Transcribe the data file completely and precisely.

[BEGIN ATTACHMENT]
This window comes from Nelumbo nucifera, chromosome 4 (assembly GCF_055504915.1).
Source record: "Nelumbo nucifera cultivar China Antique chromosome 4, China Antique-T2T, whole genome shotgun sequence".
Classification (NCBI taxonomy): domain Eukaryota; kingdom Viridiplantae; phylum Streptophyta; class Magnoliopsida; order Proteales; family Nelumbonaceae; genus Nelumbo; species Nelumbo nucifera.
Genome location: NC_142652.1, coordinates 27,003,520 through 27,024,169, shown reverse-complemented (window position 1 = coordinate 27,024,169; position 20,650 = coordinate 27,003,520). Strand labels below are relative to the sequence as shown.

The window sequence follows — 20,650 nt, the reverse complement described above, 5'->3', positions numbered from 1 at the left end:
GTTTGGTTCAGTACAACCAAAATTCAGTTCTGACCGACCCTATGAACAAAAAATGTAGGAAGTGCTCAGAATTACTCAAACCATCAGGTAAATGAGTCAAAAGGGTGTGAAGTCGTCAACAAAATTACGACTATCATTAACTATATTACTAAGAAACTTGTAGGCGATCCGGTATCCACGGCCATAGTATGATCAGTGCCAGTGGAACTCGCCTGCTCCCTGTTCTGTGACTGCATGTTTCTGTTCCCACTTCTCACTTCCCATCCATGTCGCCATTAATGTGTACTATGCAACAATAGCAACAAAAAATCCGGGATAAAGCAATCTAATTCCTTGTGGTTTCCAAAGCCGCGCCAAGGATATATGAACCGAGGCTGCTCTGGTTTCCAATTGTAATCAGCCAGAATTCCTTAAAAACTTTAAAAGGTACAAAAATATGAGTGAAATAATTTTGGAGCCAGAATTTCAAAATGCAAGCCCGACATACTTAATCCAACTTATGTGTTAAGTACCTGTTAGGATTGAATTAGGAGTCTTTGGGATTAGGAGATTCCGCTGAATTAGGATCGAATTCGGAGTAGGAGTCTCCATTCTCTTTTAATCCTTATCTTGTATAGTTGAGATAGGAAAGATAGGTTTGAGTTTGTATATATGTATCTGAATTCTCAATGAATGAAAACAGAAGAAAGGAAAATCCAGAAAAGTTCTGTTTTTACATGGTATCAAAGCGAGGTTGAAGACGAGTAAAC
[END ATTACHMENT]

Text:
This window comes from Nelumbo nucifera, chromosome 4 (assembly GCF_055504915.1).
Source record: "Nelumbo nucifera cultivar China Antique chromosome 4, China Antique-T2T, whole genome shotgun sequence".
Classification (NCBI taxonomy): domain Eukaryota; kingdom Viridiplantae; phylum Streptophyta; class Magnoliopsida; order Proteales; family Nelumbonaceae; genus Nelumbo; species Nelumbo nucifera.
Genome location: NC_142652.1, coordinates 27,003,520 through 27,024,169, shown reverse-complemented (window position 1 = coordinate 27,024,169; position 20,650 = coordinate 27,003,520). Strand labels below are relative to the sequence as shown.

The window sequence follows — 20,650 nt, the reverse complement described above, 5'->3', positions numbered from 1 at the left end:
GTTTGGTTCAGTACAACCAAAATTCAGTTCTGACCGACCCTATGAACAAAAAATGTAGGAAGTGCTCAGAATTACTCAAACCATCAGGTAAATGAGTCAAAAGGGTGTGAAGTCGTCAACAAAATTACGACTATCATTAACTATATTACTAAGAAACTTGTAGGCGATCCGGTATCCACGGCCATAGTATGATCAGTGCCAGTGGAACTCGCCTGCTCCCTGTTCTGTGACTGCATGTTTCTGTTCCCACTTCTCACTTCCCATCCATGTCGCCATTAATGTGTACTATGCAACAATAGCAACAAAAAATCCGGGATAAAGCAATCTAATTCCTTGTGGTTTCCAAAGCCGCGCCAAGGATATATGAACCGAGGCTGCTCTGGTTTCCAATTGTAATCAGCCAGAATTCCTTAAAAACTTTAAAAGGTACAAAAATATGAGTGAAATAATTTTGGAGCCAGAATTTCAAAATGCAAGCCCGACATACTTAATCCAACTTATGTGTTAAGTACCTGTTAGGATTGAATTAGGAGTCTTTGGGATTAGGAGATTCCGCTGAATTAGGATCGAATTCGGAGTAGGAGTCTCCATTCTCTTTTAATCCTTATCTTGTATAGTTGAGATAGGAAAGATAGGTTTGAGTTTGTATATATGTATCTGAATTCTCAATGAATGAAAACAGAAGAAAGGAAAATCCAGAAAAGTTCTGTTTTTACATGGTATCAAAGCGAGGTTGAAGACGAGTAAAC